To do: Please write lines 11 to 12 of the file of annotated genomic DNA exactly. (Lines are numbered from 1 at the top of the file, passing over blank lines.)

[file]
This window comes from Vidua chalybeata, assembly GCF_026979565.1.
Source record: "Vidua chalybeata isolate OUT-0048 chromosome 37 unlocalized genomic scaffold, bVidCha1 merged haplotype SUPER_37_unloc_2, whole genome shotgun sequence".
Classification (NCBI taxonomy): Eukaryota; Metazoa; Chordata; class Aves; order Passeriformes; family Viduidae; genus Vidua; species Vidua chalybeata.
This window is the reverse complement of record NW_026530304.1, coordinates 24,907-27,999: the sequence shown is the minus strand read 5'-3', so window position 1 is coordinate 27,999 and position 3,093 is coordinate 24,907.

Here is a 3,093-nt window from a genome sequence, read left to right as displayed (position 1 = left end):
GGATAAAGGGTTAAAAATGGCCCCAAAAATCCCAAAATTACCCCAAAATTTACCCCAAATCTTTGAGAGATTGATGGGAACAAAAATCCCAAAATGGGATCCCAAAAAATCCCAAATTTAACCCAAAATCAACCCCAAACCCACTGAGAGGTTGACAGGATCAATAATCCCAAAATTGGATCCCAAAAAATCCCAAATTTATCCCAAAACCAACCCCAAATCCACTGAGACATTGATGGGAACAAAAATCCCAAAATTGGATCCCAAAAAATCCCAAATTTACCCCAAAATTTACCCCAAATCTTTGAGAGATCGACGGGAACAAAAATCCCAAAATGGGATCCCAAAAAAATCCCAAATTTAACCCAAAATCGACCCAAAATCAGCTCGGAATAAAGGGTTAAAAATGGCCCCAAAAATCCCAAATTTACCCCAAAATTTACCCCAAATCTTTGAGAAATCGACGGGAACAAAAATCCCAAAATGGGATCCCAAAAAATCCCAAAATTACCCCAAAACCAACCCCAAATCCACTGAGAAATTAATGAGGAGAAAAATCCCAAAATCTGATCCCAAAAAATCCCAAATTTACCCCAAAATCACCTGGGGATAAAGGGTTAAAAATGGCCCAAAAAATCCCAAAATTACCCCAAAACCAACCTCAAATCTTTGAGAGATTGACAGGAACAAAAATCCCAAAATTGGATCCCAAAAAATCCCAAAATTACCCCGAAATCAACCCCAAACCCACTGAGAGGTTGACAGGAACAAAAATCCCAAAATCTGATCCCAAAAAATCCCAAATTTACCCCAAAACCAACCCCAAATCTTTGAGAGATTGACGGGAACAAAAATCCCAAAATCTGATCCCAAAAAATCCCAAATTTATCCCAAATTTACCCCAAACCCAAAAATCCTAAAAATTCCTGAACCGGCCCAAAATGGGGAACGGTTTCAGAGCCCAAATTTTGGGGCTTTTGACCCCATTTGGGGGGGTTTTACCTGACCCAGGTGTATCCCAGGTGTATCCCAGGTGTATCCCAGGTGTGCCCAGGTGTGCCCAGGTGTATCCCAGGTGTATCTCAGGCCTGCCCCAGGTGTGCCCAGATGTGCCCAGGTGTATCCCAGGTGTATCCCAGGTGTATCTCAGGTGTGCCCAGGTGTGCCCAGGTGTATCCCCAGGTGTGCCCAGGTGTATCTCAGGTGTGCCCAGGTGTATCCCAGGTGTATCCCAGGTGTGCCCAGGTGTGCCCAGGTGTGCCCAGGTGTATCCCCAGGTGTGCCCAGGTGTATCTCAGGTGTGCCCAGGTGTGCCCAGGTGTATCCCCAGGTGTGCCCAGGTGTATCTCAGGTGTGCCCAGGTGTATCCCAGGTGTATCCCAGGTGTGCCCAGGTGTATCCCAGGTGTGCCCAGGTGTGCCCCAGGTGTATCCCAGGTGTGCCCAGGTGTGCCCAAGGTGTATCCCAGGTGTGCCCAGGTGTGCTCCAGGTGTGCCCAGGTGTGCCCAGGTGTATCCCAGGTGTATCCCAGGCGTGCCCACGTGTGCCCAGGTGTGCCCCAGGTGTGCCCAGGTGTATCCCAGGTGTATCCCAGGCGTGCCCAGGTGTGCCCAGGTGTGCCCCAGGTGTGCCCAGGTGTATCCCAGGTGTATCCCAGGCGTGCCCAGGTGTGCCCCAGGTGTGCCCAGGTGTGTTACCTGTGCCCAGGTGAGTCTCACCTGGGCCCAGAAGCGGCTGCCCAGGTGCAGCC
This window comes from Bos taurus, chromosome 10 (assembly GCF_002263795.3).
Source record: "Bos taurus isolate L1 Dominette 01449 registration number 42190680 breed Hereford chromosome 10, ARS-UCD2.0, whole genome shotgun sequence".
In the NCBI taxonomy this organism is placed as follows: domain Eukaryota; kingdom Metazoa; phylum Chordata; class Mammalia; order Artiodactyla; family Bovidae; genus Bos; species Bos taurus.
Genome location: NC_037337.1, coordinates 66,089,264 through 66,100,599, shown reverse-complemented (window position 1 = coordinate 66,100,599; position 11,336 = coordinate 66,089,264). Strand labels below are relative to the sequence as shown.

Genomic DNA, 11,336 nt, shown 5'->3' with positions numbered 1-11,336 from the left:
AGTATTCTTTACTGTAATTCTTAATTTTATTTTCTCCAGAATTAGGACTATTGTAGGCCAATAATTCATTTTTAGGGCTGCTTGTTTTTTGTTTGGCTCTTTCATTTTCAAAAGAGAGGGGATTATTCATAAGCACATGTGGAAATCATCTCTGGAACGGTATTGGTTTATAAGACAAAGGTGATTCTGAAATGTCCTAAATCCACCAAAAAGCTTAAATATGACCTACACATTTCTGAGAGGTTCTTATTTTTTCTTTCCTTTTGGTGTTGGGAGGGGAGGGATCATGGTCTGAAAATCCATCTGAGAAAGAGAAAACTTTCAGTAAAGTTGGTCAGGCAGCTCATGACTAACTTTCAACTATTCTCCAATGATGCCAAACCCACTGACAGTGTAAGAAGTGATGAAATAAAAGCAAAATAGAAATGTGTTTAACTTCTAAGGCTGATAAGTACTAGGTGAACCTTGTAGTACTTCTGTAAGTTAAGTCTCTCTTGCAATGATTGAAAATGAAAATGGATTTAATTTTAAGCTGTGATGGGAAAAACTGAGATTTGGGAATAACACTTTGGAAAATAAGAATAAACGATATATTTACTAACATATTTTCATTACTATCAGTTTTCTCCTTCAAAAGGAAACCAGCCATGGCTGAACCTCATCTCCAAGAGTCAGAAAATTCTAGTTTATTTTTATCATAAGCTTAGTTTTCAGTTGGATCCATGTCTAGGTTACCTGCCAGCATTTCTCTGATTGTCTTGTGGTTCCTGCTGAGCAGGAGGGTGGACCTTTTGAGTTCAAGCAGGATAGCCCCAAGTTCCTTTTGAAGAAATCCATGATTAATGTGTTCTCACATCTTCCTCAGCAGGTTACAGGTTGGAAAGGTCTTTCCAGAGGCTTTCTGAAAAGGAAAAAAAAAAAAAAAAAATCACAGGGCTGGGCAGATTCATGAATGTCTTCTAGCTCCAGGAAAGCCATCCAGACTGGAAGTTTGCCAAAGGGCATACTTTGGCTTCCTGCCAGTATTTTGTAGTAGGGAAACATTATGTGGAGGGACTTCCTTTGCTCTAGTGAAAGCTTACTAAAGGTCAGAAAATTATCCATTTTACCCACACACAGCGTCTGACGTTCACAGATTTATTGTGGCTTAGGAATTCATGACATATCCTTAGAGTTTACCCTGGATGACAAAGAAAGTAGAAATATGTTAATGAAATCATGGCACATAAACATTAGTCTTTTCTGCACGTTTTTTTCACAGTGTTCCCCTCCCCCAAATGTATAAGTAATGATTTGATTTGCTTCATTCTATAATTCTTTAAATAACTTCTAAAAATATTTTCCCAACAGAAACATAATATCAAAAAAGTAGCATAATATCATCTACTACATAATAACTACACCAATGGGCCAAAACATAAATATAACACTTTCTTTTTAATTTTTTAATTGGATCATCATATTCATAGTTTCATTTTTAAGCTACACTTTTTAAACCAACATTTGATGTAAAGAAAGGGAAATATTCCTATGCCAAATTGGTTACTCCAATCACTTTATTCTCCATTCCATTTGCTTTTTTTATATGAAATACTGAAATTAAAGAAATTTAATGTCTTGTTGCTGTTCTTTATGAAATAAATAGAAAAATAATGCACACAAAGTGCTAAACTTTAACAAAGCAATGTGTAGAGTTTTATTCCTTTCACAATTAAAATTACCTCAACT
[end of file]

Genomic DNA, 11,336 nt, shown 5'->3' with positions numbered 1-11,336 from the left:
AGTATTCTTTACTGTAATTCTTAATTTTATTTTCTCCAGAATTAGGACTATTGTAGGCCAATAATTCATTTTTAGGGCTGCTTGTTTTTTGTTTGGCTCTTTCATTTTCAAAAGAGAGGGGATTATTCATAAGCACATGTGGAAATCATCTCTGGAACGGTATTGGTTTATAAGACAAAGGTGATTCTGAAATGTCCTAAATCCACCAAAAAGCTTAAATATGACCTACACATTTCTGAGAGGTTCTTATTTTTTCTTTCCTTTTGGTGTTGGGAGGGGAGGGATCATGGTCTGAAAATCCATCTGAGAAAGAGAAAACTTTCAGTAAAGTTGGTCAGGCAGCTCATGACTAACTTTCAACTATTCTCCAATGATGCCAAACCCACTGACAGTGTAAGAAGTGATGAAATAAAAGCAAAATAGAAATGTGTTTAACTTCTAAGGCTGATAAGTACTAGGTGAACCTTGTAGTACTTCTGTAAGTTAAGTCTCTCTTGCAATGATTGAAAATGAAAATGGATTTAATTTTAAGCTGTGATGGGAAAAACTGAGATTTGGGAATAACACTTTGGAAAATAAGAATAAACGATATATTTACTAACATATTTTCATTACTATCAGTTTTCTCCTTCAAAAGGAAACCAGCCATGGCTGAACCTCATCTCCAAGAGTCAGAAAATTCTAGTTTATTTTTATCATAAGCTTAGTTTTCAGTTGGATCCATGTCTAGGTTACCTGCCAGCATTTCTCTGATTGTCTTGTGGTTCCTGCTGAGCAGGAGGGTGGACCTTTTGAGTTCAAGCAGGATAGCCCCAAGTTCCTTTTGAAGAAATCCATGATTAATGTGTTCTCACATCTTCCTCAGCAGGTTACAGGTTGGAAAGGTCTTTCCAGAGGCTTTCTGAAAAGGAAAAAAAAAAAAAAAAAATCACAGGGCTGGGCAGATTCATGAATGTCTTCTAGCTCCAGGAAAGCCATCCAGACTGGAAGTTTGCCAAAGGGCATACTTTGGCTTCCTGCCAGTATTTTGTAGTAGGGAAACATTATGTGGAGGGACTTCCTTTGCTCTAGTGAAAGCTTACTAAAGGTCAGAAAATTATCCATTTTACCCACACACAGCGTCTGACGTTCACAGATTTATTGTGGCTTAGGAATTCATGACATATCCTTAGAGTTTACCCTGGATGACAAAGAAAGTAGAAATATGTTAATGAAATCATGGCACATAAACATTAGTCTTTTCTGCACGTTTTTTTCACAGTGTTCCCCTCCCCCAAATGTATAAGTAATGATTTGATTTGCTTCATTCTATAATTCTTTAAATAACTTCTAAAAATATTTTCCCAACAGAAACATAATATCAAAAAAGTAGCATAATATCATCTACTACATAATAACTACACCAATGGGCCAAAACATAAATATAACACTTTCTTTTTAATTTTTTAATTGGATCATCATATTCATAGTTTCATTTTTAAGCTACACTTTTTAAACCAACATTTGATGTAAAGAAAGGGAAATATTCCTATGCCAAATTGGTTACTCCAATCACTTTATTCTCCATTCCATTTGCTTTTTTTATATGAAATACTGAAATTAAAGAAATTTAATGTCTTGTTGCTGTTCTTTATGAAATAAATAGAAAAATAATGCACACAAAGTGCTAAACTTTAACAAAGCAATGTGTAGAGTTTTATTCCTTTCACAATTAAAATTACCTCAACT